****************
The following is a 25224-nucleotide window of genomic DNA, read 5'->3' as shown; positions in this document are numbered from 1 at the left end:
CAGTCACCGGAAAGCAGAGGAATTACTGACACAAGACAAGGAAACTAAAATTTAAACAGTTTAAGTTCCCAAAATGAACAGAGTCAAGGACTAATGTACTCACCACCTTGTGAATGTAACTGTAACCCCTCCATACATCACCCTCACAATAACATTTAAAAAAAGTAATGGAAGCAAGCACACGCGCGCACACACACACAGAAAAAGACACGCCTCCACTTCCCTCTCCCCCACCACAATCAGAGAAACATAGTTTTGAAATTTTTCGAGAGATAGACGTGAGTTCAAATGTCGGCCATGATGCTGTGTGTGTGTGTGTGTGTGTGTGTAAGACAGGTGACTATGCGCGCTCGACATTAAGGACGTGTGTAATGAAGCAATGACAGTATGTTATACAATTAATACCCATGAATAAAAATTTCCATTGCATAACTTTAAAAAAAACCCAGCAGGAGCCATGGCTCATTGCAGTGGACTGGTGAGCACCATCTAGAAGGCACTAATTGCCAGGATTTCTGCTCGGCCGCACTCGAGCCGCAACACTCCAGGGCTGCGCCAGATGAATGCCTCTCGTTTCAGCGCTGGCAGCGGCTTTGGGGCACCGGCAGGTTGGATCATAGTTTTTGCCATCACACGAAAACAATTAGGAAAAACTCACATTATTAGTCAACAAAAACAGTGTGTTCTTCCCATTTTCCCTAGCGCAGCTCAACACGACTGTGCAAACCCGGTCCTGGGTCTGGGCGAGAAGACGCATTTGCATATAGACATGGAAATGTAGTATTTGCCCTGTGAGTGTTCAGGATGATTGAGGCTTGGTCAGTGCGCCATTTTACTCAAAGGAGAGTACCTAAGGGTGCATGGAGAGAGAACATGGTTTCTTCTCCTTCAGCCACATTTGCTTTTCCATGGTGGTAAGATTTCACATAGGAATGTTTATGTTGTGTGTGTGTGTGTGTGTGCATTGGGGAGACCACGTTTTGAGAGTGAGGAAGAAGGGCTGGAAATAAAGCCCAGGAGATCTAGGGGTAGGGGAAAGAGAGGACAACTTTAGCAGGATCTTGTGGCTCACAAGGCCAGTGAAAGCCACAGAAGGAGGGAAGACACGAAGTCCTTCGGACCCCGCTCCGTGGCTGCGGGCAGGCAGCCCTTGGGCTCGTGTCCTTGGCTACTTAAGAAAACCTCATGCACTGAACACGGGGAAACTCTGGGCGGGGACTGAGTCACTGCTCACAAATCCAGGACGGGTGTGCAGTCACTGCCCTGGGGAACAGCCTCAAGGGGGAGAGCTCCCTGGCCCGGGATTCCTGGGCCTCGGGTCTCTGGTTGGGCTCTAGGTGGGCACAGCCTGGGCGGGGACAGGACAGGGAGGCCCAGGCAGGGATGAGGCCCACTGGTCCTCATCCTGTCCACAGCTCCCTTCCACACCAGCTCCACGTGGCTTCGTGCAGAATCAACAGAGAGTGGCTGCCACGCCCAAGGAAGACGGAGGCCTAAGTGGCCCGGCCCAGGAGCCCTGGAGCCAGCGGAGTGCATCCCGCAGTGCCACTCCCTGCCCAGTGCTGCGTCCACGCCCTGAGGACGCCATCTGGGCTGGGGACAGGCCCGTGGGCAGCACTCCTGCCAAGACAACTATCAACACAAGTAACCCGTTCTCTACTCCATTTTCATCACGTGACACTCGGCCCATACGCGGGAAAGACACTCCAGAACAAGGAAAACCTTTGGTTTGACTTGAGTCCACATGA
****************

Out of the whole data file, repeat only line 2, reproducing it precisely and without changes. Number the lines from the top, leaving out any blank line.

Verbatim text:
CAGTCACCGGAAAGCAGAGGAATTACTGACACAAGACAAGGAAACTAAAATTTAAACAGTTTAAGTTCCCAAAATGAACAGAGTCAAGGACTAATGTACTCACCACCTTGTGAATGTAACTGTAACCCCTCCATACATCACCCTCACAATAACATTTAAAAAAAGTAATGGAAGCAAGCACACGCGCGCACACACACACAGAAAAAGACACGCCTCCACTTCCCTCTCCCCCACCACAATCAGAGAAACATAGTTTTGAAATTTTTCGAGAGATAGACGTGAGTTCAAATGTCGGCCATGATGCTGTGTGTGTGTGTGTGTGTGTGTGTAAGACAGGTGACTATGCGCGCTCGACATTAAGGACGTGTGTAATGAAGCAATGACAGTATGTTATACAATTAATACCCATGAATAAAAATTTCCATTGCATAACTTTAAAAAAAACCCAGCAGGAGCCATGGCTCATTGCAGTGGACTGGTGAGCACCATCTAGAAGGCACTAATTGCCAGGATTTCTGCTCGGCCGCACTCGAGCCGCAACACTCCAGGGCTGCGCCAGATGAATGCCTCTCGTTTCAGCGCTGGCAGCGGCTTTGGGGCACCGGCAGGTTGGATCATAGTTTTTGCCATCACACGAAAACAATTAGGAAAAACTCACATTATTAGTCAACAAAAACAGTGTGTTCTTCCCATTTTCCCTAGCGCAGCTCAACACGACTGTGCAAACCCGGTCCTGGGTCTGGGCGAGAAGACGCATTTGCATATAGACATGGAAATGTAGTATTTGCCCTGTGAGTGTTCAGGATGATTGAGGCTTGGTCAGTGCGCCATTTTACTCAAAGGAGAGTACCTAAGGGTGCATGGAGAGAGAACATGGTTTCTTCTCCTTCAGCCACATTTGCTTTTCCATGGTGGTAAGATTTCACATAGGAATGTTTATGTTGTGTGTGTGTGTGTGTGTGCATTGGGGAGACCACGTTTTGAGAGTGAGGAAGAAGGGCTGGAAATAAAGCCCAGGAGATCTAGGGGTAGGGGAAAGAGAGGACAACTTTAGCAGGATCTTGTGGCTCACAAGGCCAGTGAAAGCCACAGAAGGAGGGAAGACACGAAGTCCTTCGGACCCCGCTCCGTGGCTGCGGGCAGGCAGCCCTTGGGCTCGTGTCCTTGGCTACTTAAGAAAACCTCATGCACTGAACACGGGGAAACTCTGGGCGGGGACTGAGTCACTGCTCACAAATCCAGGACGGGTGTGCAGTCACTGCCCTGGGGAACAGCCTCAAGGGGGAGAGCTCCCTGGCCCGGGATTCCTGGGCCTCGGGTCTCTGGTTGGGCTCTAGGTGGGCACAGCCTGGGCGGGGACAGGACAGGGAGGCCCAGGCAGGGATGAGGCCCACTGGTCCTCATCCTGTCCACAGCTCCCTTCCACACCAGCTCCACGTGGCTTCGTGCAGAATCAACAGAGAGTGGCTGCCACGCCCAAGGAAGACGGAGGCCTAAGTGGCCCGGCCCAGGAGCCCTGGAGCCAGCGGAGTGCATCCCGCAGTGCCACTCCCTGCCCAGTGCTGCGTCCACGCCCTGAGGACGCCATCTGGGCTGGGGACAGGCCCGTGGGCAGCACTCCTGCCAAGACAACTATCAACACAAGTAACCCGTTCTCTACTCCATTTTCATCACGTGACACTCGGCCCATACGCGGGAAAGACACTCCAGAACAAGGAAAACCTTTGGTTTGACTTGAGTCCACATGA